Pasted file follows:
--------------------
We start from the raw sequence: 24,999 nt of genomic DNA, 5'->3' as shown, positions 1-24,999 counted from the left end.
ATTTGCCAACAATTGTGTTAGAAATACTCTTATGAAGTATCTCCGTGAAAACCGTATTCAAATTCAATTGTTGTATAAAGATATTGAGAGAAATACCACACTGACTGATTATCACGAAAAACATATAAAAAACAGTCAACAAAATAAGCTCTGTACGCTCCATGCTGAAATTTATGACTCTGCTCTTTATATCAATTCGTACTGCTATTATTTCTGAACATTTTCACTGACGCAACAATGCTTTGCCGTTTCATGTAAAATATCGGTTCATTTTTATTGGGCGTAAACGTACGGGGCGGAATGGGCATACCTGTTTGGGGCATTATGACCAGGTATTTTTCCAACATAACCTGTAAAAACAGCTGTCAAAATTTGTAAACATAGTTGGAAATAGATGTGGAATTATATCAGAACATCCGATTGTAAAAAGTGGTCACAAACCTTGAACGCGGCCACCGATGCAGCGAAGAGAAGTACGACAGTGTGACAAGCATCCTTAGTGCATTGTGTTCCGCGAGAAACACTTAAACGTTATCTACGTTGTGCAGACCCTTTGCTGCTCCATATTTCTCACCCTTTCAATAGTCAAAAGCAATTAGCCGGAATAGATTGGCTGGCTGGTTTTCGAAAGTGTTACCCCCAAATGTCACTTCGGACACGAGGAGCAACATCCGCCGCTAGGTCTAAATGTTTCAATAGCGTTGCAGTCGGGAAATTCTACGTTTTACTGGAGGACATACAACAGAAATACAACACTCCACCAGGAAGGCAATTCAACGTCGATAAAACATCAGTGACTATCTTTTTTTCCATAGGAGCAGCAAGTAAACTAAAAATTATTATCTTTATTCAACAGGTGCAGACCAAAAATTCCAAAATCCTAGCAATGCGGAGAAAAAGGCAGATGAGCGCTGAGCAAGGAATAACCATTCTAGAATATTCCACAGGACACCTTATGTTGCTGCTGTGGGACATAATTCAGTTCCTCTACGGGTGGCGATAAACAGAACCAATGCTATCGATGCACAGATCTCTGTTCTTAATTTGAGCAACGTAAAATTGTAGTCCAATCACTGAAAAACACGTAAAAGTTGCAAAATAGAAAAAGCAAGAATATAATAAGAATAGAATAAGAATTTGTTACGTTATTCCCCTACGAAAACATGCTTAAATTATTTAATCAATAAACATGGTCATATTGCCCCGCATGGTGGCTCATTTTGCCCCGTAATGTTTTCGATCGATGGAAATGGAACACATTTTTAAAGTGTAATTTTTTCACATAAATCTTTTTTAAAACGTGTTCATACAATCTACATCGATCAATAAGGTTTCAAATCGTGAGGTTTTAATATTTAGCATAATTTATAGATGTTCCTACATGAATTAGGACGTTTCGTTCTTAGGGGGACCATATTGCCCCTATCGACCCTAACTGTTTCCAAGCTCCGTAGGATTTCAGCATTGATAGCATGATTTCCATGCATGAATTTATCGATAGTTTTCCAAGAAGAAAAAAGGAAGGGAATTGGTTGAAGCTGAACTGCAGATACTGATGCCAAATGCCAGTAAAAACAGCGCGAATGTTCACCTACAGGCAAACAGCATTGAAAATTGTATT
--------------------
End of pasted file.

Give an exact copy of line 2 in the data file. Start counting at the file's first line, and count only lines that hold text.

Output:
ATTTGCCAACAATTGTGTTAGAAATACTCTTATGAAGTATCTCCGTGAAAACCGTATTCAAATTCAATTGTTGTATAAAGATATTGAGAGAAATACCACACTGACTGATTATCACGAAAAACATATAAAAAACAGTCAACAAAATAAGCTCTGTACGCTCCATGCTGAAATTTATGACTCTGCTCTTTATATCAATTCGTACTGCTATTATTTCTGAACATTTTCACTGACGCAACAATGCTTTGCCGTTTCATGTAAAATATCGGTTCATTTTTATTGGGCGTAAACGTACGGGGCGGAATGGGCATACCTGTTTGGGGCATTATGACCAGGTATTTTTCCAACATAACCTGTAAAAACAGCTGTCAAAATTTGTAAACATAGTTGGAAATAGATGTGGAATTATATCAGAACATCCGATTGTAAAAAGTGGTCACAAACCTTGAACGCGGCCACCGATGCAGCGAAGAGAAGTACGACAGTGTGACAAGCATCCTTAGTGCATTGTGTTCCGCGAGAAACACTTAAACGTTATCTACGTTGTGCAGACCCTTTGCTGCTCCATATTTCTCACCCTTTCAATAGTCAAAAGCAATTAGCCGGAATAGATTGGCTGGCTGGTTTTCGAAAGTGTTACCCCCAAATGTCACTTCGGACACGAGGAGCAACATCCGCCGCTAGGTCTAAATGTTTCAATAGCGTTGCAGTCGGGAAATTCTACGTTTTACTGGAGGACATACAACAGAAATACAACACTCCACCAGGAAGGCAATTCAACGTCGATAAAACATCAGTGACTATCTTTTTTTCCATAGGAGCAGCAAGTAAACTAAAAATTATTATCTTTATTCAACAGGTGCAGACCAAAAATTCCAAAATCCTAGCAATGCGGAGAAAAAGGCAGATGAGCGCTGAGCAAGGAATAACCATTCTAGAATATTCCACAGGACACCTTATGTTGCTGCTGTGGGACATAATTCAGTTCCTCTACGGGTGGCGATAAACAGAACCAATGCTATCGATGCACAGATCTCTGTTCTTAATTTGAGCAACGTAAAATTGTAGTCCAATCACTGAAAAACACGTAAAAGTTGCAAAATAGAAAAAGCAAGAATATAATAAGAATAGAATAAGAATTTGTTACGTTATTCCCCTACGAAAACATGCTTAAATTATTTAATCAATAAACATGGTCATATTGCCCCGCATGGTGGCTCATTTTGCCCCGTAATGTTTTCGATCGATGGAAATGGAACACATTTTTAAAGTGTAATTTTTTCACATAAATCTTTTTTAAAACGTGTTCATACAATCTACATCGATCAATAAGGTTTCAAATCGTGAGGTTTTAATATTTAGCATAATTTATAGATGTTCCTACATGAATTAGGACGTTTCGTTCTTAGGGGGACCATATTGCCCCTATCGACCCTAACTGTTTCCAAGCTCCGTAGGATTTCAGCATTGATAGCATGATTTCCATGCATGAATTTATCGATAGTTTTCCAAGAAGAAAAAAGGAAGGGAATTGGTTGAAGCTGAACTGCAGATACTGATGCCAAATGCCAGTAAAAACAGCGCGAATGTTCACCTACAGGCAAACAGCATTGAAAATTGTATT